-sand fly interactions are reviewed in the context of the potential barriers to the complete development of the parasite that exist within the midgut environment of phlebotomine flies and the molecular adaptations that the parasite has evolved that permit the development of transmissible infections to proceed. Cell surface and secreted phosphoglycans protect the parasite from the proteolytic activities of the blood-fed midgut, mediate attachment to the gut wall in order to maintain infection during excretion of the bloodmeal, and contribute to the formation of a biological plug in the anterior gut that may promote transmission by bite. The importance of vector saliva in modulating the host response to transmitted parasites is also reviewed.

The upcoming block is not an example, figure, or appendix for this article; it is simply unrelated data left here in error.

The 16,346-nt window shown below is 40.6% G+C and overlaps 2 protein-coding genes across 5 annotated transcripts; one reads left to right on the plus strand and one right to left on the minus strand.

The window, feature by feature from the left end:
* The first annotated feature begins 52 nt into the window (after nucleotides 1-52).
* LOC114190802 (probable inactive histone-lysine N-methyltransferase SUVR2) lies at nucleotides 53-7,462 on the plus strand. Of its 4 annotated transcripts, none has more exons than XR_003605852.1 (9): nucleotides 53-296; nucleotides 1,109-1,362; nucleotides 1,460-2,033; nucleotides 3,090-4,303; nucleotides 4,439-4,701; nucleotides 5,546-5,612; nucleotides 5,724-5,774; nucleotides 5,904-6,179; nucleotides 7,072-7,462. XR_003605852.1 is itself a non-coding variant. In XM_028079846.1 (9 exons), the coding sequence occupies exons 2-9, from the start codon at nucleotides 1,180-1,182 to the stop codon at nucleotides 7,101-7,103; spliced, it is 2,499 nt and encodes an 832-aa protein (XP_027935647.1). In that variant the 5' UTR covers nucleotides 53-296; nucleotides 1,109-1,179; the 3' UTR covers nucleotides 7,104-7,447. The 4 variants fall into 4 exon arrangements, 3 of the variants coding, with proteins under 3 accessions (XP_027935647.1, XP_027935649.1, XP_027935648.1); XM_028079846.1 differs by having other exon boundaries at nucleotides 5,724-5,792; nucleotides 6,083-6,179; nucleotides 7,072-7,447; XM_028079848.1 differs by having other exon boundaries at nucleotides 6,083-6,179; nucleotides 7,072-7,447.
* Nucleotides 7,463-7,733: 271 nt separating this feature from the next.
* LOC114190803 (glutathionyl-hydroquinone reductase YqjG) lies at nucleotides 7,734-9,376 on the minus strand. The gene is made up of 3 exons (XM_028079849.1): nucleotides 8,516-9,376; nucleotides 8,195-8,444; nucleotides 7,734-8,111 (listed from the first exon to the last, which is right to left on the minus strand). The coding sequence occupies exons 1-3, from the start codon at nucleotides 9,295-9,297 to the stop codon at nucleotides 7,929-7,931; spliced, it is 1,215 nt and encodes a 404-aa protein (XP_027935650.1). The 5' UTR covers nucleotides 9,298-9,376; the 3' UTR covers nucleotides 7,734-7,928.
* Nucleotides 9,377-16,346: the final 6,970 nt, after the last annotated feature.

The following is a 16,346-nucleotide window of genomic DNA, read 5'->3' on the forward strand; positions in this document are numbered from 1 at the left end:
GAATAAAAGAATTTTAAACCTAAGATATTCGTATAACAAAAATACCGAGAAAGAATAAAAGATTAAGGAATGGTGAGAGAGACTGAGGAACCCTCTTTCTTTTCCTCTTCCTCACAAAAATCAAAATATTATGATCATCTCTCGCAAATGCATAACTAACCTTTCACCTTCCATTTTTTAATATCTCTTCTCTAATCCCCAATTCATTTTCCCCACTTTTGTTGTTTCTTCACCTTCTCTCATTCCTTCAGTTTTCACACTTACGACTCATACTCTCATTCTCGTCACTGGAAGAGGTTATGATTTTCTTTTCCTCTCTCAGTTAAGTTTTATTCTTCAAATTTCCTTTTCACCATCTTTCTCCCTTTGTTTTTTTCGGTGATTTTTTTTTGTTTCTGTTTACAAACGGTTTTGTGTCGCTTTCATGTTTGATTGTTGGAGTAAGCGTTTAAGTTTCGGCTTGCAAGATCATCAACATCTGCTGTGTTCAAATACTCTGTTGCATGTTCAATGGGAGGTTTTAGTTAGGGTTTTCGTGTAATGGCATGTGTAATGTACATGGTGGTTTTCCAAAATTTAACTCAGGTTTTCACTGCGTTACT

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  • Article Type: Review Article
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